CENTRO DE INVESTIGACIONES CARDIOVASCULARES "DR. HORACIO EUGENIO CINGOLANI"
Unidad Ejecutora - UE
Ca2+/calmodulin-dependent protein kinase: A key component in the contractile recovery from acidosis.
MATTIAZZI A; VITTONE L; MUNDINA-WEILENMANN C
Elsevier Science B.V.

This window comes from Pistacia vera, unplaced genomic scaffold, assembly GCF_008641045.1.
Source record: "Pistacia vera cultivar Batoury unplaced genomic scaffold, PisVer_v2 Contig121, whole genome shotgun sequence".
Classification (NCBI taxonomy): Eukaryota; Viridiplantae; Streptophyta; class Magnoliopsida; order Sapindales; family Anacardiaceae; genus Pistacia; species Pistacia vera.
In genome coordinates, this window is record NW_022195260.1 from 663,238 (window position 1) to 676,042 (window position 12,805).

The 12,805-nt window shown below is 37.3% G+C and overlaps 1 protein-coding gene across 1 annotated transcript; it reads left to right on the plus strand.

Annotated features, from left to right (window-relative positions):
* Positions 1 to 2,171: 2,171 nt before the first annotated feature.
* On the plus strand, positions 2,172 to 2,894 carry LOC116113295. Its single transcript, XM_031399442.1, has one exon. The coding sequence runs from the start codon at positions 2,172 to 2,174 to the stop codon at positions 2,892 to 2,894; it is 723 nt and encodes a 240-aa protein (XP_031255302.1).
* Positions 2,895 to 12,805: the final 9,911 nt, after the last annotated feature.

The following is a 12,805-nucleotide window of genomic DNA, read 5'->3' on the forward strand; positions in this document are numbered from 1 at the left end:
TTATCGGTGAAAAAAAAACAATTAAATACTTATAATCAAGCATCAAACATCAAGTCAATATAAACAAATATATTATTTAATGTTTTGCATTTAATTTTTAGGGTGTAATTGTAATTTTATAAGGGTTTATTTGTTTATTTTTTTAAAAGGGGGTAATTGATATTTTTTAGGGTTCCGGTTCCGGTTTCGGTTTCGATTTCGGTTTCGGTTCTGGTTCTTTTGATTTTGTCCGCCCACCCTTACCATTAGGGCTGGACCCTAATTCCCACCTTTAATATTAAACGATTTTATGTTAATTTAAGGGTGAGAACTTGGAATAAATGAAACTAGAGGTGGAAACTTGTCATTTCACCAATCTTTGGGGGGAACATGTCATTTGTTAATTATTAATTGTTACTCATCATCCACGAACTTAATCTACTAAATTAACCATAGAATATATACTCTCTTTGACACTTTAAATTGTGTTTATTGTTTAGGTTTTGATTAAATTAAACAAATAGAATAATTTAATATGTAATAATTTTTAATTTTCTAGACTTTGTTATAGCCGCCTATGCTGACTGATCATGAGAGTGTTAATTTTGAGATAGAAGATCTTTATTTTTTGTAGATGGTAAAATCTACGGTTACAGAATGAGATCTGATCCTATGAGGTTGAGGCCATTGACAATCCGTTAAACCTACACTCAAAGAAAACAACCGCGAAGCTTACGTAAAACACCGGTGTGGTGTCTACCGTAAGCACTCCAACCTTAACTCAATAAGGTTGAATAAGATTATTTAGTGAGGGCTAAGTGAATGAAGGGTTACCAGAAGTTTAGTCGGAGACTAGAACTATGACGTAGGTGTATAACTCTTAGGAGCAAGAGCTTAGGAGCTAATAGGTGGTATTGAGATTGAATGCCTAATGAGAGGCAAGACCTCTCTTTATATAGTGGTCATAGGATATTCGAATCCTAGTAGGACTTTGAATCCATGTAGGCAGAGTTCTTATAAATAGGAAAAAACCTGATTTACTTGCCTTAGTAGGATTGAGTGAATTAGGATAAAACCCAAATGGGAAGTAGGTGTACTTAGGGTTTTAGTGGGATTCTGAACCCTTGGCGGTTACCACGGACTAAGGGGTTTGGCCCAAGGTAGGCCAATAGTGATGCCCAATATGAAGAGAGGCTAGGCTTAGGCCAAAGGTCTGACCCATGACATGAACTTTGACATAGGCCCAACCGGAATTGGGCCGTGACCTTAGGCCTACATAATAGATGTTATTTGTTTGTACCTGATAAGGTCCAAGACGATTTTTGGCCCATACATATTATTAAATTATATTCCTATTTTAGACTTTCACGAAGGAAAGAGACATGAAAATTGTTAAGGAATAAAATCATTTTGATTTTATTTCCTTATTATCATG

Intracellular acidosis exerts substantial effects on the contractile performance of the heart. Soon after the onset of acidosis, contractility diminishes, largely due to a decrease in myofilament Ca(2+) responsiveness. This decrease in contractility is followed by a progressive recovery that occurs despite the persistent acidosis. This recovery is the result of different mechanisms that converge to increase diastolic Ca(2+) levels and Ca(2+) transient amplitude. Recent experimental evidence indicates that activation of the Ca(2+)/calmodulin-dependent protein kinase II (CaMKII) is an essential step in the sequence of events that increases the Ca(2+) transient amplitude and produces contractile recovery. CaMKII may act as an amplifier, providing compensatory pathways to offset the inhibitory effects of acidosis on many of the Ca(2+) handling proteins. CaMKII-induced phosphorylation of the SERCA2a regulatory protein phospholamban (PLN) has the potential to promote an increase in sarcoplasmic reticulum (SR) Ca(2+) uptake and SR Ca(2+) load, and is a likely candidate to mediate the mechanical recovery from acidosis. In addition, CaMKII-dependent phosphorylation of proteins other than PLN may also contribute to this recovery